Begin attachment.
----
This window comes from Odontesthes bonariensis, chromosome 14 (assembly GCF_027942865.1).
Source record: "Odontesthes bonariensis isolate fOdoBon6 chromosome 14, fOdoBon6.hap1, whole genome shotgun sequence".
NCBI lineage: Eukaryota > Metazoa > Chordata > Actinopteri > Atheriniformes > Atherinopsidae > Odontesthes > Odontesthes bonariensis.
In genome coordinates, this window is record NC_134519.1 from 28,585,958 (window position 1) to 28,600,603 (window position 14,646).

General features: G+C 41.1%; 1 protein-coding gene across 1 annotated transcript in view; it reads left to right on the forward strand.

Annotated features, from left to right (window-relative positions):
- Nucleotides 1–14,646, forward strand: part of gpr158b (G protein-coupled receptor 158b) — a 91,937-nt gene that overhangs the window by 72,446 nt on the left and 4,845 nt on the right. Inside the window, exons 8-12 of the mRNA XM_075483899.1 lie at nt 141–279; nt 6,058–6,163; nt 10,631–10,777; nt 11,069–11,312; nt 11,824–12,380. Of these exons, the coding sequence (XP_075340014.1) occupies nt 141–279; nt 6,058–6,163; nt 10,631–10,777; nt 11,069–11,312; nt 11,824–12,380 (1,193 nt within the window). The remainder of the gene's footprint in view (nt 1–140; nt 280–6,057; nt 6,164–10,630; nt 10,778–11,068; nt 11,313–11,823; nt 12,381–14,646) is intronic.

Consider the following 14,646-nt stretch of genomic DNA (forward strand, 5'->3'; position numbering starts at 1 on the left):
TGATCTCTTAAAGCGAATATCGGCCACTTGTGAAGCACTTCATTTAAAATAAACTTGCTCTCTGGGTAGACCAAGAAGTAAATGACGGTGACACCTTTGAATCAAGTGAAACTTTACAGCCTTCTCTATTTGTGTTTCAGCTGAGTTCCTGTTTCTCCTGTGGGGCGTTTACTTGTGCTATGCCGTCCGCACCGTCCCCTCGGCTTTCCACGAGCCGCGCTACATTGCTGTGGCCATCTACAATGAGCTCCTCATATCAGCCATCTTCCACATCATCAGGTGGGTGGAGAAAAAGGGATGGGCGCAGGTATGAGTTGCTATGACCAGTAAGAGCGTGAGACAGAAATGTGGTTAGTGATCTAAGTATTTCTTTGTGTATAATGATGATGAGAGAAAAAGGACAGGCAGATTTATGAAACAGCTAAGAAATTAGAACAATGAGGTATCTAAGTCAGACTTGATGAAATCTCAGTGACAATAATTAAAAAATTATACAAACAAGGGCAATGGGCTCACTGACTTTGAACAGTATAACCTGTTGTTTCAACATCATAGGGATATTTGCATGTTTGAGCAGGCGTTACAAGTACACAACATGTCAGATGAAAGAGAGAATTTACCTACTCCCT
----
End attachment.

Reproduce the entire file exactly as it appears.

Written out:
This window comes from Odontesthes bonariensis, chromosome 14 (assembly GCF_027942865.1).
Source record: "Odontesthes bonariensis isolate fOdoBon6 chromosome 14, fOdoBon6.hap1, whole genome shotgun sequence".
NCBI lineage: Eukaryota > Metazoa > Chordata > Actinopteri > Atheriniformes > Atherinopsidae > Odontesthes > Odontesthes bonariensis.
In genome coordinates, this window is record NC_134519.1 from 28,585,958 (window position 1) to 28,600,603 (window position 14,646).

General features: G+C 41.1%; 1 protein-coding gene across 1 annotated transcript in view; it reads left to right on the forward strand.

Annotated features, from left to right (window-relative positions):
- Nucleotides 1–14,646, forward strand: part of gpr158b (G protein-coupled receptor 158b) — a 91,937-nt gene that overhangs the window by 72,446 nt on the left and 4,845 nt on the right. Inside the window, exons 8-12 of the mRNA XM_075483899.1 lie at nt 141–279; nt 6,058–6,163; nt 10,631–10,777; nt 11,069–11,312; nt 11,824–12,380. Of these exons, the coding sequence (XP_075340014.1) occupies nt 141–279; nt 6,058–6,163; nt 10,631–10,777; nt 11,069–11,312; nt 11,824–12,380 (1,193 nt within the window). The remainder of the gene's footprint in view (nt 1–140; nt 280–6,057; nt 6,164–10,630; nt 10,778–11,068; nt 11,313–11,823; nt 12,381–14,646) is intronic.

Consider the following 14,646-nt stretch of genomic DNA (forward strand, 5'->3'; position numbering starts at 1 on the left):
TGATCTCTTAAAGCGAATATCGGCCACTTGTGAAGCACTTCATTTAAAATAAACTTGCTCTCTGGGTAGACCAAGAAGTAAATGACGGTGACACCTTTGAATCAAGTGAAACTTTACAGCCTTCTCTATTTGTGTTTCAGCTGAGTTCCTGTTTCTCCTGTGGGGCGTTTACTTGTGCTATGCCGTCCGCACCGTCCCCTCGGCTTTCCACGAGCCGCGCTACATTGCTGTGGCCATCTACAATGAGCTCCTCATATCAGCCATCTTCCACATCATCAGGTGGGTGGAGAAAAAGGGATGGGCGCAGGTATGAGTTGCTATGACCAGTAAGAGCGTGAGACAGAAATGTGGTTAGTGATCTAAGTATTTCTTTGTGTATAATGATGATGAGAGAAAAAGGACAGGCAGATTTATGAAACAGCTAAGAAATTAGAACAATGAGGTATCTAAGTCAGACTTGATGAAATCTCAGTGACAATAATTAAAAAATTATACAAACAAGGGCAATGGGCTCACTGACTTTGAACAGTATAACCTGTTGTTTCAACATCATAGGGATATTTGCATGTTTGAGCAGGCGTTACAAGTACACAACATGTCAGATGAAAGAGAGAATTTACCTACTCCCT